The actress has been living all by herself in Mumbai for years. Her family resides in Delhi where she keeps visiting them as and when time permits. “I would love for the family to move in with me. The thought has crossed my mind but it’s not out of boredom of living alone. I love my own company and I have no problem spending time alone. I am self-sufficient and have been so from the time I was a child. The pandemic taught me that what we are in our childhood often kicks in as our survival instinct. After spending so much time all by myself, I don’t need people around me. I am used to going out whenever possible, and meeting people. When you move to a new city, friends often become your family. Having said that, I would love my family to move in with me but I don’t see it happening immediately. That’s also because I am travelling for long spells. Also, I really value my me-time,” says Nimrat.
Recalling the complete lockdown imposed last year, Nimrat laughs and says, “I love cleaning and moving things around, rearranging my house and better organising the things at home. It’s my favourite pastime. As the lockdown began to phase out, I actually wanted to give myself a salary for cleaning and maintaining the house the way I did! In fact, when my househelp resumed work, I told her that I deserve a salary. I used to keep money aside every month. I became a professional at keeping my house in top condition. It’s a lot of work and I totally loved doing it.”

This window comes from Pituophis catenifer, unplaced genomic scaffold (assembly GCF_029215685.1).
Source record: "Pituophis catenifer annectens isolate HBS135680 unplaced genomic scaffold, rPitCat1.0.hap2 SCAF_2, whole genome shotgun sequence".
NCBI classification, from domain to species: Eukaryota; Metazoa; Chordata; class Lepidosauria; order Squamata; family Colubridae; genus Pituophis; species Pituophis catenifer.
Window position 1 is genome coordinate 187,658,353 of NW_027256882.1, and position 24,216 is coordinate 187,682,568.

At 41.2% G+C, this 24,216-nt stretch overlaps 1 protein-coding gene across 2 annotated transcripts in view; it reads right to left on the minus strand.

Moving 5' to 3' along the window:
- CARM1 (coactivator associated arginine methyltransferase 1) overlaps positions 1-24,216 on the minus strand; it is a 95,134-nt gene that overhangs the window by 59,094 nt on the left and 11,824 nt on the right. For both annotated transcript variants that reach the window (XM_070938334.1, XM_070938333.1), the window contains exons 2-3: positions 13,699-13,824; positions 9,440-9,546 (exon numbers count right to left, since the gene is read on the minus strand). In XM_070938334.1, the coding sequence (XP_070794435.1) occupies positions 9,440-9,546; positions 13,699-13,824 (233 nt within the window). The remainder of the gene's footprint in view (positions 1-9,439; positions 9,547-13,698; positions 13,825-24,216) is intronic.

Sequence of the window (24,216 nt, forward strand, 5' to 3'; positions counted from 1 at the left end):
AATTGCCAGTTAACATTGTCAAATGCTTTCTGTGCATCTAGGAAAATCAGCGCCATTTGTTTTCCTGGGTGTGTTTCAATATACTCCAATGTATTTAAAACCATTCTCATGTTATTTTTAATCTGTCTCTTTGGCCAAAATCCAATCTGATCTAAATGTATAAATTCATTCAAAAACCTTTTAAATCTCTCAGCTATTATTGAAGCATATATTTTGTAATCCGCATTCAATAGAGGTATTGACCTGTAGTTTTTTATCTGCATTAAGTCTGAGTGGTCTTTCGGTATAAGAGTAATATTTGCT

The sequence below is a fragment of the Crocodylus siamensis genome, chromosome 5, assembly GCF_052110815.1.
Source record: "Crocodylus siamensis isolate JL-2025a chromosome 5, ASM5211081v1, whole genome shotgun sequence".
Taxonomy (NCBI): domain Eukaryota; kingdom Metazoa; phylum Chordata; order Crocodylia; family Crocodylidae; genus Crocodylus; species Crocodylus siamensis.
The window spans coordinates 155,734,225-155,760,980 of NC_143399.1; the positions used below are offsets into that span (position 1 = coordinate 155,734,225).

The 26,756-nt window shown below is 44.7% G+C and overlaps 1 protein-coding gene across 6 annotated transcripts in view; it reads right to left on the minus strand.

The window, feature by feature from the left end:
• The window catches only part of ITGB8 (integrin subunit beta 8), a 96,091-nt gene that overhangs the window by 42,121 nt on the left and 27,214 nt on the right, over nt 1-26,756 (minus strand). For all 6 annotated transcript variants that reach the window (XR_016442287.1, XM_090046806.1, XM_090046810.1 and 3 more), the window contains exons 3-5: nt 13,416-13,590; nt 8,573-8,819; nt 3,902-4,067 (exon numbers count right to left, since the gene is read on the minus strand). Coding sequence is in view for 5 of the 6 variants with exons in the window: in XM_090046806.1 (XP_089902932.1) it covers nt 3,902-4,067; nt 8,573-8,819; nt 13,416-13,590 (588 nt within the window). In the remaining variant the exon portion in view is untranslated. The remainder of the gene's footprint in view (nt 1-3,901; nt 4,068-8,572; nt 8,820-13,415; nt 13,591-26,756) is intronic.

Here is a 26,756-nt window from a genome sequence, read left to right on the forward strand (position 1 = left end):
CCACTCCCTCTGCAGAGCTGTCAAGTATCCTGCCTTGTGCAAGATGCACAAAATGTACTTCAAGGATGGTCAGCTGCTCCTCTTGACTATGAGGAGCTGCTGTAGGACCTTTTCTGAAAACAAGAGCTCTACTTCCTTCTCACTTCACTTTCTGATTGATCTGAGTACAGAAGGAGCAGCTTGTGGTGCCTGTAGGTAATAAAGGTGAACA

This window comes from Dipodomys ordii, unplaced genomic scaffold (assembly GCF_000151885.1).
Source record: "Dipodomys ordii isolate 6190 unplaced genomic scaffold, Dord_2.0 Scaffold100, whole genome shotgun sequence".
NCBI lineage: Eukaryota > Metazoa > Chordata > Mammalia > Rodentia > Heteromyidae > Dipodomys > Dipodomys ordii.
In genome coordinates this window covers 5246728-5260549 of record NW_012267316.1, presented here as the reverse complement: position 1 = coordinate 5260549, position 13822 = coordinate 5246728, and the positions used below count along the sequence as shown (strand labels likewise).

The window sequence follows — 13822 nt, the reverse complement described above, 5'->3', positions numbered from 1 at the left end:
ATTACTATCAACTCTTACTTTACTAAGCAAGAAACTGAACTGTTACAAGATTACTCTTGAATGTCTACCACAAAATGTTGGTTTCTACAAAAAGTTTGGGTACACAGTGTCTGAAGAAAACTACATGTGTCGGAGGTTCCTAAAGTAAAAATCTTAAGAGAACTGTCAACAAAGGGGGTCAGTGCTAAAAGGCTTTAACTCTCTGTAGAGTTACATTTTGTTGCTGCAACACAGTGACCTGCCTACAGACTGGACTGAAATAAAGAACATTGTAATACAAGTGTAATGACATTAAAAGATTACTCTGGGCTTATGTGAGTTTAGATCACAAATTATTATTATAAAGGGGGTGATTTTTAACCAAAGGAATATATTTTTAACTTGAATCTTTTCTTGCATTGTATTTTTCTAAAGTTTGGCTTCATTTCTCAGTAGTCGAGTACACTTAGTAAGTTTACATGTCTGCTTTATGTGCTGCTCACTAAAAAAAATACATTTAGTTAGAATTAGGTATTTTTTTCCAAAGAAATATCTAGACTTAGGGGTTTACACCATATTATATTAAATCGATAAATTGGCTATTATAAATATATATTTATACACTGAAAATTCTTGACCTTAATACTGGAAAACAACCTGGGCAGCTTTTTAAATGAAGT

The actress arrived in Mumbai in the early years of the new millennium, playing smaller roles in films like Shoojit Sircar’s Yahaan, before landing plum projects like Raja Krishna Menon’s Airlift and Ritesh Batra’s The Lunch Box. With the commencement of a new decade in the millennium, Nimrat plans to rediscover things about herself. She says, “I had been in prep mode for Dasvi since December 2020. Likewise, I was making plans for the house. I could not have asked for a more movement-oriented start to the new decade. Things are gradually getting into motion. I have thought about approaching work and other things differently. I want to achieve some of my goals, which we sometimes lose sight of while running around. I am happy with this new cycle in my life where I won’t repeat the mistakes of the past. When I think of it, the five-year gap between two of my consecutive films feels so unjustified to myself. I won’t do this again in my career for sure. As for international projects, we do have conversations going on but we’ll see where it goes.”